Know Yourself (and Your Food Weaknesses)

Tuesday, 13 March 2012

Know yourself and food weaknessesIt appears I’ve had a rather weird relationship with food for much of my adult life. Nothing too extreme, but definitely inappropriate and unbalanced. And why do I even think of it in terms of a ‘relationship’? Food is just food, after all – why would it loom so large on my emotional landscape? Why do I consider some of my favourite foods ‘bad’? I am (supposedly) relatively intelligent, I have access to all the latest information about healthy nutrition, so why would I continue to eat too much, or eat the ‘wrong’ things, or at the ‘wrong’ times? And then feel guilty about it! Seems crazy, but what can you do?

Well, experts suggest that the first step in addressing such issues is a food diary. The most effective approach is to use a good old-fashioned notebook and pen, and to write down what, when, how and why you eat over a period of at least a week. It goes (almost!) without saying that you need to keep it real – no-one other than you has to see it, and there would be no point in doing it at all if you were less than absolutely honest.

Note the time of eating and exactly what you eat or drink, including portion sizes. It’s ok to be relatively casual about this: a small bowl of popcorn, a handful of nuts, a mug of hot chocolate. Identify what else is going on in your life, to see whether your reasons for eating might have to do with emotions like anxiety, anger, boredom or sadness rather than straightforward hunger. Write down what you observed about your appetite and/ or cravings before you ate, and your feelings after eating. Finally, record the circumstances and what was going on at the time.

Then reflect on it. Think about who you were with and whether you were doing anything else while eating – were you driving? Watching TV? Getting ready for work? Did you eat hurriedly or calmly? Was it a positive or a negative eating experience? How are food and feelings connected for you? After a few days, you should begin to see the patterns emerging.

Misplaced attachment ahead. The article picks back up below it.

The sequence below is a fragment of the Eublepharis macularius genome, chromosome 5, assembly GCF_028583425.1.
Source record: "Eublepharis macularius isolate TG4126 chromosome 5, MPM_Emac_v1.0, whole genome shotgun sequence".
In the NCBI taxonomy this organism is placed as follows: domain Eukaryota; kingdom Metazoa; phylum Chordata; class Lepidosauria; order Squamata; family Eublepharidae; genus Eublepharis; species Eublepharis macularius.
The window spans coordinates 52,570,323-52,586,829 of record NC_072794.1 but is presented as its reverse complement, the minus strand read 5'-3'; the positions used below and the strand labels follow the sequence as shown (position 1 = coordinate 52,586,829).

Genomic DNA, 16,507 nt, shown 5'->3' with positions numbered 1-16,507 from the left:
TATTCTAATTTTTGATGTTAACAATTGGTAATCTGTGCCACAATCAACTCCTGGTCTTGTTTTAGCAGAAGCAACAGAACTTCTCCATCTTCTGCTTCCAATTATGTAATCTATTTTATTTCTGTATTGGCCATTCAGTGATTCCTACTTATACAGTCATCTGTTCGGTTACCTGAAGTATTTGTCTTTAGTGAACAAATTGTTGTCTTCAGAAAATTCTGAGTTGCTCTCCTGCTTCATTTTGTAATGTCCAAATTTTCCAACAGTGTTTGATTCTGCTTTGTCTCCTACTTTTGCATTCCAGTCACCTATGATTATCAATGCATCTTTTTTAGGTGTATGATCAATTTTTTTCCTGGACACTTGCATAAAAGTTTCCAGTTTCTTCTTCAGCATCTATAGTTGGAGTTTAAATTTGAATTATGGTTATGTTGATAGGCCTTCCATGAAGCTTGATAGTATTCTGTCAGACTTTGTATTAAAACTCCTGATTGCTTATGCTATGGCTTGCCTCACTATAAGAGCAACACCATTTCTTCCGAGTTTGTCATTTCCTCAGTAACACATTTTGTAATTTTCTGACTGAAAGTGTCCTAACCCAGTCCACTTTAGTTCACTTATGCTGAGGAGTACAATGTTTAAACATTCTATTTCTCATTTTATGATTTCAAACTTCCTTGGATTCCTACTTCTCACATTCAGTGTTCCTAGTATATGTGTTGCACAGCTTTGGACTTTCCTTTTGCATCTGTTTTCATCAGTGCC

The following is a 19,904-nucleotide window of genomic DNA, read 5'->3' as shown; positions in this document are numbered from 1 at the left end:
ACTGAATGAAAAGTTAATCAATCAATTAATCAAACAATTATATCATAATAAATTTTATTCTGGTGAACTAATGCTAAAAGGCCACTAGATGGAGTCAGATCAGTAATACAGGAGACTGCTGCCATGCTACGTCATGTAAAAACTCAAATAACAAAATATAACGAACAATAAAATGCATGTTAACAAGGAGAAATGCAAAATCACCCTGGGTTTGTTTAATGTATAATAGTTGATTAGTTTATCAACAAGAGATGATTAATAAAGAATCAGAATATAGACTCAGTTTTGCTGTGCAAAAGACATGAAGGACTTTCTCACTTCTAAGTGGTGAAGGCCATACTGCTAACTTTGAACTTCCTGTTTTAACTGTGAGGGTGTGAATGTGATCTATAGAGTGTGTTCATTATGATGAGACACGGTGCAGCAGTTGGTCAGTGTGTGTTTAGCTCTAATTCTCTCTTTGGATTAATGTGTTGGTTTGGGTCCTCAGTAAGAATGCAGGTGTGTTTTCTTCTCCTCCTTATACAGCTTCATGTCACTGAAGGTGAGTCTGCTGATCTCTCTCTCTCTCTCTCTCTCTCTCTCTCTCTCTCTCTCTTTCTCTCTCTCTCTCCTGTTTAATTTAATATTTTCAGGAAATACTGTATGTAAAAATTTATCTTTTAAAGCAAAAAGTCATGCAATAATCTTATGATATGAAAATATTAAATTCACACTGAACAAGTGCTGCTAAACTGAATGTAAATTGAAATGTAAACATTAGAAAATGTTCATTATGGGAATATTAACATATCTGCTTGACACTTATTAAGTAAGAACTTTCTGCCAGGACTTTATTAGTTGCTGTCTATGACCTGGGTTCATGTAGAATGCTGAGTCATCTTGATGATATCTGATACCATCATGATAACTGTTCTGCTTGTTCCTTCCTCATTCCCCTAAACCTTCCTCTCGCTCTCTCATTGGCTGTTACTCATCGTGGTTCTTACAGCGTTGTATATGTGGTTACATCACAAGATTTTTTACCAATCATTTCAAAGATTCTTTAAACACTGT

There’s no doubt that for many of us the strongest cravings happen when we’re at our lowest point emotionally, and that’s when we tend to use food for comfort. However, once you’ve identified your ‘triggers’, you‘ll be more conscious of this and you can look at healthier ways of coping with the underlying emotions. Physical activity can be helpful, as can immersing yourself in a creative project. Talk to a friend or give yourself a small (non-edible!) treat. Have a glass of water – if you’re craving sweetness, add a dash of fruit juice – or brush your teeth. At the very least, count to fifty before you give in to the craving so that indulgence becomes a conscious decision rather than a thoughtless gobble.

Providing your body with what it actually needs in terms of nutrition should help reduce cravings. Eat – in a balanced and moderate way – at least every three hours; this usually means three meals and two (carefully-chosen!) snacks. Don’t skip breakfast, as the first meal of the day gets your metabolism revved up to burn kilojoules, keeping your brain and body supplied with energy.

Trying to give up snacks altogether, say the experts, is unrealistic and unhelpful, likely to leave you feeling deprived and unsatisfied. Rather try to make healthy choices – if you’re craving something salty, try biltong or rice cakes instead of a packet of crisps; if you need a sweet treat, have a small piece of dark chocolate or a few frozen grapes. And if you slip up, forgive yourself and start again!

Once you’ve identified how food and feelings are connected for you, work on changing your relationship with food from an emotional to a physical one. In fact, try to eliminate all the ‘relationship’ words – ‘cheat’, ‘guilt’, ‘love’, ‘good’ and ‘bad’ – from your food vocabulary. Replace these judgement-laden emotionally-weighted words with the concept of ‘choice’, and remind yourself that you have the power to choose foods which support your health goals (or not, as the case may be).

Now that you’re more aware of how this whole food-thing works for you, try to eat consciously. If possible, eat only when you can sit down to do so, preferably at a table, and without any other distractions. Eat slowly – take a bite, then take a breath. Your grandmother wasn’t far wrong when she told you to chew every mouthful a hundred times! Give full attention to the sensory experience of eating; savour colours, smells, tastes, textures. Relish the deep delight of eating something delicious. If you’re sharing the meal with others, enjoy the conversation. Take your time. Be mindful.

And remember, your character and worth are measured by what you give to the world, not by what you put in your mouth. You are much, much more than what you eat!

Written by

Fiona Rom, freelance writer and editor, believes that beauty and wellness have much to do with your state of mind, and that a sense of humour is your best defence against almost any challenge the world throws at you.
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